The Battle of Britain ended six decades ago but fire is still being directed at the royal family over its role in the period leading up to World War II. This has been ignited by the well-earned success (so far) of The King’s Speech – which has been nominated for 12 Academy Awards, including best picture.
Isaac Chotiner in The New Republic and Christopher Hitchens in Slate have accused the film of rewriting history with respect to the attitude of Edward VIII (who abdicated in December 1936) and George VI (formerly the Duke of York) to Adolf Hitler and the Nazi regime in Germany.
The criticism is that The King’s Speech underplays Edward’s flirtation with nazism both before and after the outbreak of hostilities in September 1939 and neglects to mention George’s support for the policy of appeasement pursued by Neville Chamberlain when he became prime minister after Stanley Baldwin resigned in May 1937.
Both critiques have validity but both are overstated. The most serious historical howlers in The King’s Speech are the depiction of Baldwin stepping down due to his inability to handle Hitler and the representation of Churchill as an opponent of Edward VIII.
Baldwin was persuaded to hand over the keys to 10 Downing Street by Chamberlain, who believed that it was his turn. Churchill was perhaps the strongest supporter of Edward and appeared to tolerate his determination to marry the much-divorced Wallis Simpson. As Frances Donaldson pointed out in her 1974 book Edward VIII, one of the finest royal biographies written, Churchill’s “ill-judged championship of the king did great, if only temporary, harm to his political career”.
However, the likes of Chotiner and Hitchens make their own misjudgments when assessing The King’s Speech – which, as the film acknowledges, is merely based on a true story. The abdication was not about foreign policy. Nor, indeed, any kind of policy.
As Edward said in his resignation speech, he renounced his duty as king because he “found it impossible to carry the heavy burden of responsibility … as I would wish without the help and support of the woman I love”. In short, it was all about him. Edward was prepared to abdicate in favour of his brother Bertie despite the fact that he was a shy man with a bad stutter who felt unsuitable for the job. Narcissists do not care about such matters.
Edward VIII’s allegiances were very clear. They were not to his family or his people or to Hitler. They were to him alone. If Edward had wanted to implant fascism in Britain he would have remained at Buckingham Palace. Edward and Mrs Simpson had a soft spot for nazism but this had no impact on British foreign policy.
It is true that George VI was a dedicated supporter of appeasement, as was his wife Elizabeth (later known as the Queen Mother). And critics of the royal family are correct in pointing out that the king and queen acted inappropriately in September 1938 when they stood with Mr and Mrs Chamberlain on the Buckingham Palace balcony after the prime minister returned from meeting Hitler in Munich with the (false) promise of peace in our time.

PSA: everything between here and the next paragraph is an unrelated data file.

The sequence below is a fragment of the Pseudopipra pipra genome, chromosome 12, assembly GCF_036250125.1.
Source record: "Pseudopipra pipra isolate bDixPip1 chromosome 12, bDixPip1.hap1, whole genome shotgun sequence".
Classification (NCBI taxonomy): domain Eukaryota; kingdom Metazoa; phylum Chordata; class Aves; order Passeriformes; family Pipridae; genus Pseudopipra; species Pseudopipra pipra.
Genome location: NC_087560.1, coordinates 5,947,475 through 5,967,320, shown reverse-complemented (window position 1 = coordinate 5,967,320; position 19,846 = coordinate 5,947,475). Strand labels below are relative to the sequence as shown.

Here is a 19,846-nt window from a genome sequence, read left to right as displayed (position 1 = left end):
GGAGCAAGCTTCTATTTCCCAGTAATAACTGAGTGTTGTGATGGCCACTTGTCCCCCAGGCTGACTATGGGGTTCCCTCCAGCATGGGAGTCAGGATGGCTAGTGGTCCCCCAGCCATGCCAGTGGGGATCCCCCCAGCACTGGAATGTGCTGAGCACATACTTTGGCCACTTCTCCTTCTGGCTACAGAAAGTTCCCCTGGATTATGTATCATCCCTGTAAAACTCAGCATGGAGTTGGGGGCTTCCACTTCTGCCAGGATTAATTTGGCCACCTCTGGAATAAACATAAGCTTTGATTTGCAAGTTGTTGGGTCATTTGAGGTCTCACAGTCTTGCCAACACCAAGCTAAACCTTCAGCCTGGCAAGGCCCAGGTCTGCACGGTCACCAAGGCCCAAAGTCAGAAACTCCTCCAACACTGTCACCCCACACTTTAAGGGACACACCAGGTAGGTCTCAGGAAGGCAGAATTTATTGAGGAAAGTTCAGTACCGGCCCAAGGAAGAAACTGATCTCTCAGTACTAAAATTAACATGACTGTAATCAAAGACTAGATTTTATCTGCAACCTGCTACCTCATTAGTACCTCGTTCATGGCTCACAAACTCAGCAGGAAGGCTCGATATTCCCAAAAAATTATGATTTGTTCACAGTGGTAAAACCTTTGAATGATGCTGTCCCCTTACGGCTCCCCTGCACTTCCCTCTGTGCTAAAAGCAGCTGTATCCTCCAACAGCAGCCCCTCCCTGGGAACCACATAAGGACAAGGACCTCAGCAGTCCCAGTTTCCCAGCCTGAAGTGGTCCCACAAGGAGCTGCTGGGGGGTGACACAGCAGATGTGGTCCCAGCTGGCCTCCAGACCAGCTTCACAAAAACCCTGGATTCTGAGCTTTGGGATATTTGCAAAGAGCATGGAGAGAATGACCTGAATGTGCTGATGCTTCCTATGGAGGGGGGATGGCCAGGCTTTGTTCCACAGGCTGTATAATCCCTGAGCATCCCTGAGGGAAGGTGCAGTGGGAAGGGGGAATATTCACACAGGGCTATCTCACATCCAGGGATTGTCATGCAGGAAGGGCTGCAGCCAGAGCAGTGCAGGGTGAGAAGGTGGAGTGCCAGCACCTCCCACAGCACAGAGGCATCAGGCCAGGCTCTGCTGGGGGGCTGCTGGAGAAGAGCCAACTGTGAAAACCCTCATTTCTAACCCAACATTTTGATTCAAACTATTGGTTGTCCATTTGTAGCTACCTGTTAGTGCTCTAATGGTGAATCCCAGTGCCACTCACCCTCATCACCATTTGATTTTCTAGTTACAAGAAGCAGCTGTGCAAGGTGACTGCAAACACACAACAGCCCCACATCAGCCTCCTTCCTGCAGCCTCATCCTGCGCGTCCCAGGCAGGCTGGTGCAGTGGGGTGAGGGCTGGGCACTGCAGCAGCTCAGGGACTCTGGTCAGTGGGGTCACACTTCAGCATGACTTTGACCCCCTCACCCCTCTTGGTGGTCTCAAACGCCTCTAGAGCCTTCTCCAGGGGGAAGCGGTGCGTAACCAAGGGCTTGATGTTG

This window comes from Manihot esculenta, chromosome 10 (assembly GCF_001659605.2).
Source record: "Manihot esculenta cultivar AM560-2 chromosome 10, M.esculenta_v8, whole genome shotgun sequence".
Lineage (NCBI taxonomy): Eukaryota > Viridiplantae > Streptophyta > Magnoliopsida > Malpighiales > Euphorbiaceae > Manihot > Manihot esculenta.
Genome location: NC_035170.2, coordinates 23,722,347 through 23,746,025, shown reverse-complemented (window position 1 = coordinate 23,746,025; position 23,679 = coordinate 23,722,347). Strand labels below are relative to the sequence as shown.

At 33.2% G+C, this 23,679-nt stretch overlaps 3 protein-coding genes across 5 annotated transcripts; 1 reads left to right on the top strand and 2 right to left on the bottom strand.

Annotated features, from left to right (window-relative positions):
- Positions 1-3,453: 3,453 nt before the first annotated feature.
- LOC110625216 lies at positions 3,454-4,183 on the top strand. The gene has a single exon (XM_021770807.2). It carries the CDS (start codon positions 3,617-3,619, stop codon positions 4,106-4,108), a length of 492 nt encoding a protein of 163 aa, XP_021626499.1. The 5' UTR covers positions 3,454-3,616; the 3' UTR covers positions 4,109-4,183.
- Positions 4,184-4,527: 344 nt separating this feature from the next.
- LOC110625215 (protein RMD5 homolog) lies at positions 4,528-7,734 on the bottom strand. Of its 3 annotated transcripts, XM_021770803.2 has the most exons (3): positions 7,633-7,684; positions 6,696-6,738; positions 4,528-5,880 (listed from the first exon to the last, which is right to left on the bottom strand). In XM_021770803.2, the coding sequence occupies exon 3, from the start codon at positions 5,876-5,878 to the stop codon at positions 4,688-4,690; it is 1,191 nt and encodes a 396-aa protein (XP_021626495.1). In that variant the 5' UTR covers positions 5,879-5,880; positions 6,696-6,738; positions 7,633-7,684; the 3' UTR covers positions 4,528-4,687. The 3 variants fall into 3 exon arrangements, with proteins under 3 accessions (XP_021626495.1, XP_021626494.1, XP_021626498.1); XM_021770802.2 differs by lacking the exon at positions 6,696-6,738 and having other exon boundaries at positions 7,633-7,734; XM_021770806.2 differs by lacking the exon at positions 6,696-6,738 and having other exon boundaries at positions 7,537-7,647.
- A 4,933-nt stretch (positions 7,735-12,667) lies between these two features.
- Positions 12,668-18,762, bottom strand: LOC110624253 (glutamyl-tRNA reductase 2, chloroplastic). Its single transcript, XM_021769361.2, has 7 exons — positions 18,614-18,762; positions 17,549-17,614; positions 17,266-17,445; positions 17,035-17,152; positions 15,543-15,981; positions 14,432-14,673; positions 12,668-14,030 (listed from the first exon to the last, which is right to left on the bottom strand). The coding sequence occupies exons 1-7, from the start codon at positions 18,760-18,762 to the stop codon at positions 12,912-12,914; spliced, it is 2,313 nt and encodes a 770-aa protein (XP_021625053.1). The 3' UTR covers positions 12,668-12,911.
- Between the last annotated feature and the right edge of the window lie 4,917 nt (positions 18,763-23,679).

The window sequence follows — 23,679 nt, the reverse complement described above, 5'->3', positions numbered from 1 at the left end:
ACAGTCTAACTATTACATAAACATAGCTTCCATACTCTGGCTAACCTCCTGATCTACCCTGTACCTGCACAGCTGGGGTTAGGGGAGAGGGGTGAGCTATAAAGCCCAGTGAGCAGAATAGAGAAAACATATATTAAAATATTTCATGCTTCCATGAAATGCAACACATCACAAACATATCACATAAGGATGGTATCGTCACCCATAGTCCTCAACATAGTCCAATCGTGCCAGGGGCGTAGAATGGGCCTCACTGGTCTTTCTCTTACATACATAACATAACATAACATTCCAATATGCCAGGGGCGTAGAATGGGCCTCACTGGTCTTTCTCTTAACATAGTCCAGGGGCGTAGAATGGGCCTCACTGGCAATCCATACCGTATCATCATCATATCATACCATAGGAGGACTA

Where the Chotiner and Hitchens critiques lack balance turns on their failure to concede that appeasement enjoyed wide support in 1937, 1938 and for most of 1939. In time, Chamberlain declared war on Hitler and George VI publicly supported his prime minister. Certainly, when Chamberlain stumbled in 1940, George VI did not favour Churchill taking over the position. But as Andrew Roberts documents in Eminent Churchillians, by Christmas 1940 Churchill enjoyed the strong backing of his king.
In other words, the king became one of Churchill’s fans. Moreover, as William Shawcross points out in Queen Elizabeth: The Queen Mother, Elizabeth acknowledged towards the end of her life that the invitation for the Chamberlains to appear on the palace balcony in 1938 had been a mistake.
Hitchens has a background on the left. He knows better than most that when Britain and the Commonwealth nations went to war with Germany in 1939 the only real opposition came not from one-time conservative appeasers. Rather, opponents of the war effort at the time essentially comprised of those on the left, who were members of the Communist Party or fellow travellers with Joseph Stalin’s communist dictatorship in the Soviet Union.
World War II began following the signing of the Nazi Soviet Pact in August 1939, as a consequence of Hitler and Stalin dividing Eastern Europe between them. This made possible Germany’s invasion of Poland, with the Soviet Union’s consent. This led to a collapse of Chamberlain’s policy of appeasement and demonstrated the wisdom of Churchill’s long-standing warnings about nazism.
In September 1939, one-time appeasers such as prime minister Robert Menzies in Australia declared war. However, those who wanted to leave Hitler alone at the time included such well-known Australian communist writers as Frank Hardy and Katharine Susannah Prichard, due to their support of the Nazi Soviet Pact. They only decided that nazism had to be defeated after Germany attacked the Soviet Union in mid 1941.
The central political message of The King’s Speech is not ahistorical. The royal family, among others, initially misjudged Hitler. Yet, in the end, they played their part in defeating nazism.